Sam’s Club Unveils Innovation Store

Four months after announcing the new venture, Sam’s Club – owned by Walmart Stores Inc. (Bentonville, Ark.) – has debuted its first Sam’s Club Now store in Dallas, a space where it will test tech-driven retail innovations.

The site is 32,000 square feet, roughly a quarter the size of one of its typical warehouse stores, and it features in-store technology that interfaces with its Scan & Go feature, according to a release from the company. Shoppers using its new Sam’s Club Now app will be able to access smart shopping lists that learn behavior and auto-fill a member’s list, in-store app-based wayfinding, entertaining augmented reality features and one-hour club pickup. The store will also have electronic price labels that instantly update.

The store also hopes to increase efficiency for its workers: More than 700 cameras will monitor and manage inventory and optimize the store’s layout. The retailer will use the site to incubate, test and refine its companywide operations.


Walmart plans supercenter transformation with new ‘town centers’

Walmart’s supercenters are known for drawing customers from far and wide. But at a time when the company is being challenged to operate with greater efficiency and impact, it’s floating a collaborative approach that stands to draw additional shoppers and generate more revenue from existing real estate.

Perusing the Walmart Town Center website reveals a grab bag of concepts that seek to mold supercenters’ acreage into not just mall-like retail collections but gathering spaces, as well. Some of the projects call for green spaces and recreational facilities in addition to restaurants, coffee stands and shops built inside hip storage containers. A development in Tumwater, Washington, calls for a dog park and a coffee shop. The Longmont, Colorado, supercenter project will feature basketball courts, an ice skating rink and skateboard park.

Other developments may have movie theaters, driving ranges, doggie day cares, health clinics and farmers markets.

Walmart plans to customize each project to the local community, meaning that unlike the interiors of its cavernous supercenters, no two locations will look alike. Still, there are some common touches, including the Pickup Towers that dot numerous developments — underscoring Walmart’s push for e-commerce reach and convenience even as it updates its physical locations.

“We want to provide community space, areas for the community to dwell — a farmers market, an Easter egg hunt, trick or treating,” Johnson said, according to the Atlanta Business Chronicle. “We want to provide pedestrian connectivity from our box to the experiential zones that are planned on our footprint. We want to augment these experiences and activities with more food and beverage, with health and fitness, essential services and entertainment.”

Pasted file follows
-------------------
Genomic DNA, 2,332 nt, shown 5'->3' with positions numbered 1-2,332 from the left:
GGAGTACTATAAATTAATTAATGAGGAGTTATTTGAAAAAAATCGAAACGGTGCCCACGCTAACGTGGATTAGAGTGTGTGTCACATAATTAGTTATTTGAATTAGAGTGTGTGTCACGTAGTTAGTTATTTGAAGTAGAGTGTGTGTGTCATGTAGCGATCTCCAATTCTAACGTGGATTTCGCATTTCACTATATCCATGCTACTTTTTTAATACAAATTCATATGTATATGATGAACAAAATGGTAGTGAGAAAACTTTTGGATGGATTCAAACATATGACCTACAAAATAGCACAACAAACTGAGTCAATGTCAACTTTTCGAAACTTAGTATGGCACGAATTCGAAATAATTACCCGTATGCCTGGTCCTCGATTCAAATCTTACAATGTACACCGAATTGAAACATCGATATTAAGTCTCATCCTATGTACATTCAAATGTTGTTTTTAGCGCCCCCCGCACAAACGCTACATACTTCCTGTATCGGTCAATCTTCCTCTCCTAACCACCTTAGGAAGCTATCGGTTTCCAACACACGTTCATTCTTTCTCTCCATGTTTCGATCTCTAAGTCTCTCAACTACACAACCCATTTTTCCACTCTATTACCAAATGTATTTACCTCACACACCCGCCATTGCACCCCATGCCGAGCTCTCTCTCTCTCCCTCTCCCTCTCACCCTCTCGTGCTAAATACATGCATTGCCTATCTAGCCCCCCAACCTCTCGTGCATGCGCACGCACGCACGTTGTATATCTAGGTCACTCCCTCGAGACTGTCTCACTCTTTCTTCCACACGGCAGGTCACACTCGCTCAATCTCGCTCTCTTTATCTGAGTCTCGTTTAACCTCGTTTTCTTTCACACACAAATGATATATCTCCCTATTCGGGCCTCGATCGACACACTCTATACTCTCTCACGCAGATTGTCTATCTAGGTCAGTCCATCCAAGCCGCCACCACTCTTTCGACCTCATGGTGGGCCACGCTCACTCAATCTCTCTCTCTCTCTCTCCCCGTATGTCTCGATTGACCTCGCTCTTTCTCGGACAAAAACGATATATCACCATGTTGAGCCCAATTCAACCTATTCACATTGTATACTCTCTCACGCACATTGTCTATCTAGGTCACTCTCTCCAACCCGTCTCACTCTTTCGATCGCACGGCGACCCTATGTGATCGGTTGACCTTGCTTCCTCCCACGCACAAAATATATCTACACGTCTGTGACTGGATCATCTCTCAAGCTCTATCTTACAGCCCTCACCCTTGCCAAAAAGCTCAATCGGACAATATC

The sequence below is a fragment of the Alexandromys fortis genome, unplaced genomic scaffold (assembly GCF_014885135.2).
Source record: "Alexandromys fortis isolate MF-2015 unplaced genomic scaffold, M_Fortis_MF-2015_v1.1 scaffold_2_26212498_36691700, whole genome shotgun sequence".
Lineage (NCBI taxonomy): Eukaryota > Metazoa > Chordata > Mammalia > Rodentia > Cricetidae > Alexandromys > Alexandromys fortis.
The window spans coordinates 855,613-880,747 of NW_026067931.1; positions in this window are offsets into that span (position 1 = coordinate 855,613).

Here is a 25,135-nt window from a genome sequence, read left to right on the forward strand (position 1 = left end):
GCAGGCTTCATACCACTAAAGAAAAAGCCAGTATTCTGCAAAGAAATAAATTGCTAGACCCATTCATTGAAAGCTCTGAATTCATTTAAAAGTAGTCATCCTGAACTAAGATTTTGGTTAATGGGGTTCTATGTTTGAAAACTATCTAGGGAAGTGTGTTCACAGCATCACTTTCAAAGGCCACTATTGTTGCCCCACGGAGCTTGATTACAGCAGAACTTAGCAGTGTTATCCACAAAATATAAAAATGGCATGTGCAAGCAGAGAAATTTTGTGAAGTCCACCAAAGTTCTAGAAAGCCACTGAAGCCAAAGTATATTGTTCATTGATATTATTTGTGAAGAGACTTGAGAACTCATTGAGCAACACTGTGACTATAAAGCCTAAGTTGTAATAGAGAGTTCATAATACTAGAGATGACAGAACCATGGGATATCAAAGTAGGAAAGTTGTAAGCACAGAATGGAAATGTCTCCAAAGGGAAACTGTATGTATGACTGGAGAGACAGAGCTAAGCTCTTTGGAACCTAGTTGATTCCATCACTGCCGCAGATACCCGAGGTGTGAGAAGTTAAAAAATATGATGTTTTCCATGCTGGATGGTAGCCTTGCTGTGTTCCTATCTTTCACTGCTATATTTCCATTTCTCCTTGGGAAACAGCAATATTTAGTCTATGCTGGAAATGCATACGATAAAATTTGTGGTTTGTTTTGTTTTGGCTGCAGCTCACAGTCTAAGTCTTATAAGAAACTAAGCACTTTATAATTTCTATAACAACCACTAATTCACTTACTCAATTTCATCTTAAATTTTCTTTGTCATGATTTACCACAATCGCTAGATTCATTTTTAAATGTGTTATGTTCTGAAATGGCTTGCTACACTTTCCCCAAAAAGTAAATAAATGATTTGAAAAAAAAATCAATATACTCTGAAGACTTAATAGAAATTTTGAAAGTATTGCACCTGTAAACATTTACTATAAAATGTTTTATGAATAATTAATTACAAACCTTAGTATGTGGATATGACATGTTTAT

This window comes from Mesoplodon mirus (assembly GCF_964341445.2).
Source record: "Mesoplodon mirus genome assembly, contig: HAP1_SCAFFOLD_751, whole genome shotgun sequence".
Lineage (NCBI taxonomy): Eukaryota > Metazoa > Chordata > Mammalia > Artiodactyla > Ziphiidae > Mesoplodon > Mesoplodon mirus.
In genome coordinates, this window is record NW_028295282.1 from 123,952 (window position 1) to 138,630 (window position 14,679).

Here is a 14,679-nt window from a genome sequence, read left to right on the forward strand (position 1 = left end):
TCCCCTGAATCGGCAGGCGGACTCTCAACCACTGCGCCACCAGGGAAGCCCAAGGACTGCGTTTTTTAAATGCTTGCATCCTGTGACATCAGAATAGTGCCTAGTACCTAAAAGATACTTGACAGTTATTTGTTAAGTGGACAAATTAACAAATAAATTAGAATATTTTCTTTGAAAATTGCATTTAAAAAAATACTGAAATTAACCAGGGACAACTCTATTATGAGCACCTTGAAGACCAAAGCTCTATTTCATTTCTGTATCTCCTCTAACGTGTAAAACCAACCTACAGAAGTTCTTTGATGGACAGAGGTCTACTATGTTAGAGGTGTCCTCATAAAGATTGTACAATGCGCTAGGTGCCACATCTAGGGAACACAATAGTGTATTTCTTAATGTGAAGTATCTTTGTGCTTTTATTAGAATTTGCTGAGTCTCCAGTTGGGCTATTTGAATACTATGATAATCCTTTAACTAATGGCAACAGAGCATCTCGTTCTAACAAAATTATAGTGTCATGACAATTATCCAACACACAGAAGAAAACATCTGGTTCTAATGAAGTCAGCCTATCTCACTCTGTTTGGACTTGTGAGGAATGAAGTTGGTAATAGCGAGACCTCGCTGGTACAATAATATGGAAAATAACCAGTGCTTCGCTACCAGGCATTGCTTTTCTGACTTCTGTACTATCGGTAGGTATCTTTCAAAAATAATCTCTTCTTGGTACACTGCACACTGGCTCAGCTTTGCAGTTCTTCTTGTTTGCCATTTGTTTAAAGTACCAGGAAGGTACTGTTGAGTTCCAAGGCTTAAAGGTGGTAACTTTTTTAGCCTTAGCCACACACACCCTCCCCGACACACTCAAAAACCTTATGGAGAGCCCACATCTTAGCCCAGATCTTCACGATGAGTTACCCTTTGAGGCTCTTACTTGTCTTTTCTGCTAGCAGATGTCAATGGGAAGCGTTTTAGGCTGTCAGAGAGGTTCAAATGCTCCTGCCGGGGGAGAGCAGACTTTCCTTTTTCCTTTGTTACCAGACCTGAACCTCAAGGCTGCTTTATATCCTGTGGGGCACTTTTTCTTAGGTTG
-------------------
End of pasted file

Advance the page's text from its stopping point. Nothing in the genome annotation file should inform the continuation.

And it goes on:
Walmart stands to generate significant revenue as landlord. And names like Chipotle and Orangetheory are likely eager to occupy valuable real estate next to the nation’s largest retailer. Operating retail developments like this isn’t a new concept for grocery operators. Publix, for one, owns shopping centers throughout Florida that are anchored by its stores. Creative partnerships also aren’t a new concept. Hy-Vee, for instance, co-locateswith Orangetheory in a few spots and plans to follow this blueprint with future locations.

But no retailer can match Walmart’s scale with these developments. This means the company can likely negotiate favorable rent agreements. As a consultant interviewed by the Atlanta Business Chronicle points out, many supercenter sites, particularly population dense ones, have grown considerably in value since the ’90s and early aughts, when Walmart went on its nationwide building spree.

Most important, though, is the potential Walmart has to draw new shoppers to its stores. The low-price leader has been courting younger, more affluent consumers of late with an enhanced assortment of natural and local foods, private label offerings and acquisitions of brands like Bonobos and ModCloth. Partnerships with the likes of Shake Shack and Orangetheory would bring more of these shoppers into Walmart’s orbit.

But will twenty- and thirty-somethings who don’t shop with Walmart start doing so just because there’s a burger joint or a dog park on the premises? The retailer wants to create mini communities around its supercenters, but shoppers may be turned off by the idea of spending time at a Walmart-branded ice-skating rink or a coffee shop with a large orange Pickup Tower next to it.